Construction Project Could Keep More Lives From Being Lost At Dangerous Intersection

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Dave Goddard has new hope that no father and husband will ever suffer the agony and heartbreak he did July 24, 2005.

It was about 7:30 p.m. that evening that the Payson man's wife and two children were killed in a collision at the intersection of the Bush and Beeline highways.

"Although nothing can never replace the losses I have suffered, I am glad ADOT (Arizona Department of Transportation) has agreed to make the road safer with a new interchange (at Bush and Beeline)," he said.

Almost since the day of the deadly accident, Goddard has vigorously campaigned for the state to build a bridge at the intersection and eliminate the stop sign that now exists.

At the sentencing of Rigoberto Arrazola, the driver convicted of drunk driving and manslaughter in the deaths of Goddard's wife and children, the Payson man told Maricopa County Superior Court Judge Michael Gordon, "I do believe the intersection design is the root cause of the accident."

The ADOT Transportation Board finally agreed June 19 to allocate $18.2 million to build a new bridge to carry Bush Highway traffic over the Beeline. Also, off-ramps connecting the two highways will be built and a 10-foot shoulder added to the right and a four-foot shoulder to the left of northbound Beeline lanes.

The improvements will begin north of the Fort McDowell Indian Reservation (milepost 194) and continue to the Four Peaks Road turnoff (milepost 204).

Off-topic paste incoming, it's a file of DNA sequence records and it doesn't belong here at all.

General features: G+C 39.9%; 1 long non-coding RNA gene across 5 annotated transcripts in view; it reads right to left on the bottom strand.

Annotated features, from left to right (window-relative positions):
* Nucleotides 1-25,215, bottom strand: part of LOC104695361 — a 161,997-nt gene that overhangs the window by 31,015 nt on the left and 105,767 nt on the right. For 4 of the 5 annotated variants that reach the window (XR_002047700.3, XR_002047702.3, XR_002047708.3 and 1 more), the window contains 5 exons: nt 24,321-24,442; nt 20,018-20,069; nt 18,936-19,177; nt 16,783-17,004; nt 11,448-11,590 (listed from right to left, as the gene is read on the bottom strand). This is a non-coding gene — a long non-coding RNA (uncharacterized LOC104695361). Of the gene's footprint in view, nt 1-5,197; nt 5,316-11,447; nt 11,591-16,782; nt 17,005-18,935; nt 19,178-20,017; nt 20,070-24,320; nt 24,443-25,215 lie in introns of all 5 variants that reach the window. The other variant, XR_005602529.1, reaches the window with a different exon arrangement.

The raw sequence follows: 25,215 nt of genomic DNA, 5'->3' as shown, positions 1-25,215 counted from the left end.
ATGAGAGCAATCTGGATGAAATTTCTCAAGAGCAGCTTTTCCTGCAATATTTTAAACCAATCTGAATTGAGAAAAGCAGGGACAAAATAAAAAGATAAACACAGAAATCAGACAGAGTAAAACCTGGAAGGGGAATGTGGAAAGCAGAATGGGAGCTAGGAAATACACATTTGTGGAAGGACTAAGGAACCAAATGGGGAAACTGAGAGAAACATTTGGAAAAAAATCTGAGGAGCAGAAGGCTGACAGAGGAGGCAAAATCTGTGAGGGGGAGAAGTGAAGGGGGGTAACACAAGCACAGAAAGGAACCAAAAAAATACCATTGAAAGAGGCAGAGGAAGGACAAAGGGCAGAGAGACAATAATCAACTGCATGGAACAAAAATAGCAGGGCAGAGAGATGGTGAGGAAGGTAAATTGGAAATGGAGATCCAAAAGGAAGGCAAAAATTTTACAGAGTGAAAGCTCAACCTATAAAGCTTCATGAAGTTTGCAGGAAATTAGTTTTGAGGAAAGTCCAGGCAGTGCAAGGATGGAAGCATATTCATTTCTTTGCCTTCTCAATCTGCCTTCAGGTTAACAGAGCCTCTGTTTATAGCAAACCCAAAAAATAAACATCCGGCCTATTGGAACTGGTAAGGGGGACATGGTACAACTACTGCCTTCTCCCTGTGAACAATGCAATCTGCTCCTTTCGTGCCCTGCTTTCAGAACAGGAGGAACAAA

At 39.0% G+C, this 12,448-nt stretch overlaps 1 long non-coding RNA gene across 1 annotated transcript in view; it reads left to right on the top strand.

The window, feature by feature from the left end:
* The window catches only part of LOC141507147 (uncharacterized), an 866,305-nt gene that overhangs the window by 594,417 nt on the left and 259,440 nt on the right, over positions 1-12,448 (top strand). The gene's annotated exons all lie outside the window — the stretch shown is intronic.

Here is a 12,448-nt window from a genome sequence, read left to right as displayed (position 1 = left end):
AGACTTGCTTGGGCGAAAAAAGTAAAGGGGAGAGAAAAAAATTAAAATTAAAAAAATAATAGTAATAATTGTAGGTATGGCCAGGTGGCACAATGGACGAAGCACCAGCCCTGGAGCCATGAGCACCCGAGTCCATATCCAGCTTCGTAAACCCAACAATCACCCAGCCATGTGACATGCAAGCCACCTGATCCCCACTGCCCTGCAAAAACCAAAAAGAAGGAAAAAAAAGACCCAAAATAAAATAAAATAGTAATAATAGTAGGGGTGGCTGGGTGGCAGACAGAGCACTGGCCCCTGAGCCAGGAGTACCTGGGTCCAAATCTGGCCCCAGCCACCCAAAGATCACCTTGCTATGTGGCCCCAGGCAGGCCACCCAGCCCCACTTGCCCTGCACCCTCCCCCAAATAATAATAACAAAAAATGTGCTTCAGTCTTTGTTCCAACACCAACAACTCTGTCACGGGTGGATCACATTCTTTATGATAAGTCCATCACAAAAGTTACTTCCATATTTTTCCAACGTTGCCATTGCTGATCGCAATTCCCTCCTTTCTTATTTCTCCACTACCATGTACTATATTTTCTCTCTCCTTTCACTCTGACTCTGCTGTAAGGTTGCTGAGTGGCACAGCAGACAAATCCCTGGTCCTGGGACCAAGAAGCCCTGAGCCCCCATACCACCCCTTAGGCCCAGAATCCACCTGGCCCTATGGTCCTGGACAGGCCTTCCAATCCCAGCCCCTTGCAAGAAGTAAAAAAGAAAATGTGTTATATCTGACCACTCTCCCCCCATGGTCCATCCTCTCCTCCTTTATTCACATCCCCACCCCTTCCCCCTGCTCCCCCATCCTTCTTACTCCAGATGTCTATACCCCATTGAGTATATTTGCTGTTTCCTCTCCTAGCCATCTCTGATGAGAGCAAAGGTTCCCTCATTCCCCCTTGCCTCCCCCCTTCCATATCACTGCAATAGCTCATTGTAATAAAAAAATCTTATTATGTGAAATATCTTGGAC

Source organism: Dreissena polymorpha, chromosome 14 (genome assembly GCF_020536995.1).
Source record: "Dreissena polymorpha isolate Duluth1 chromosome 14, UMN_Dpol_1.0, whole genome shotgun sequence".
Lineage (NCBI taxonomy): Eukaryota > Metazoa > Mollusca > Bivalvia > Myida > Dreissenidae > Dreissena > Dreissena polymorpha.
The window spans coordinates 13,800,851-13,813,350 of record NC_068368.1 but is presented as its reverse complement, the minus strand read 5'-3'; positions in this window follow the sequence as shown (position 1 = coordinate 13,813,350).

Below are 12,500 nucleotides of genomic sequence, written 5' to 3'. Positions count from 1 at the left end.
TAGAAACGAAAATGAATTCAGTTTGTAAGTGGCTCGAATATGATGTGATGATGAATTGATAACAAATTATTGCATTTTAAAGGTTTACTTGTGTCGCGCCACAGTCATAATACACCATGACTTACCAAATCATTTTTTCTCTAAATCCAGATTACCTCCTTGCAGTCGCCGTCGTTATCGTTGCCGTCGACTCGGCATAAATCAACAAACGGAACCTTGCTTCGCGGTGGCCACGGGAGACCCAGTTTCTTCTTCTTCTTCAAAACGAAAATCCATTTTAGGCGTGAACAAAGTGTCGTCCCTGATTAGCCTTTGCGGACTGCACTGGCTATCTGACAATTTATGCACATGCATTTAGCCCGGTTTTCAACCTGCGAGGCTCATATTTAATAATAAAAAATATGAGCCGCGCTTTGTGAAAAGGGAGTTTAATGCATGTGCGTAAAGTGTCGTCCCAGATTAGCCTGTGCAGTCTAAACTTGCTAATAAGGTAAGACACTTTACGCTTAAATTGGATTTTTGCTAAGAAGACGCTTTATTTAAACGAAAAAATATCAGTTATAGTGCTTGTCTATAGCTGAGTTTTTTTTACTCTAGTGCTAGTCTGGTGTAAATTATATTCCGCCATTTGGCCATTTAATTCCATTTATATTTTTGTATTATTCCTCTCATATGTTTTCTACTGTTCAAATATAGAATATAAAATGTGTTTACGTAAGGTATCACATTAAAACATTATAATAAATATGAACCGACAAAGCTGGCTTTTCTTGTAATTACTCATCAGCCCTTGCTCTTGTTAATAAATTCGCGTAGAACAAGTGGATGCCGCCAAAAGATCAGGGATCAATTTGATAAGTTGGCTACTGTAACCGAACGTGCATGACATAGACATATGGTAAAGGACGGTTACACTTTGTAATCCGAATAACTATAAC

Following the decision to allocate the money for the road improvements, the Transportation Board wrote in a press release, "The improved ‘grade-separated' interchange is designed to create safer traffic conditions at the junction of the two highways."

Goddard said his wife and children would probably still be alive, had the improvements been made years ago, but he took some satisfaction in knowing state officials finally realized the intersection was deadly.

At Arrazola's sentencing, Goddard detailed two other deadly accidents at the scene and, as a frequent driver on the Beeline, said he had "three close calls of people pulling out in front of me."

In September 2005, Payson physician Alan Michels and his wife, Margaret, were injured when their vehicle was hit at the intersection, after a vehicle exiting from Bush Highway failed to yield at a stop sign.

Michels later called for a change at the intersection in a Sept. 16, 2005 Letter to the Editor in the Roundup.

He wrote, "The vehicles, some towing recreational equipment, and traffic patterns no longer support such an intersection.

"I submit that an overpass with better, longer merging lanes be considered. We all have too much we care about to allow this to go unchanged."

In February 2006, 76-year-old Rocco Fantetti of British Columbia was killed after running a stop sign at the intersection of the Bush-Beeline highways. Mark Kile of Payson was unable to stop his truck, which collided with Fantetti's vehicle as it entered traffic. Kile was not cited.

The contract for the Bush/Beeline project has been awarded to Coffman Specialties of San Diego, Calif. Work is expected to begin in August and take approximately 16 months to complete.

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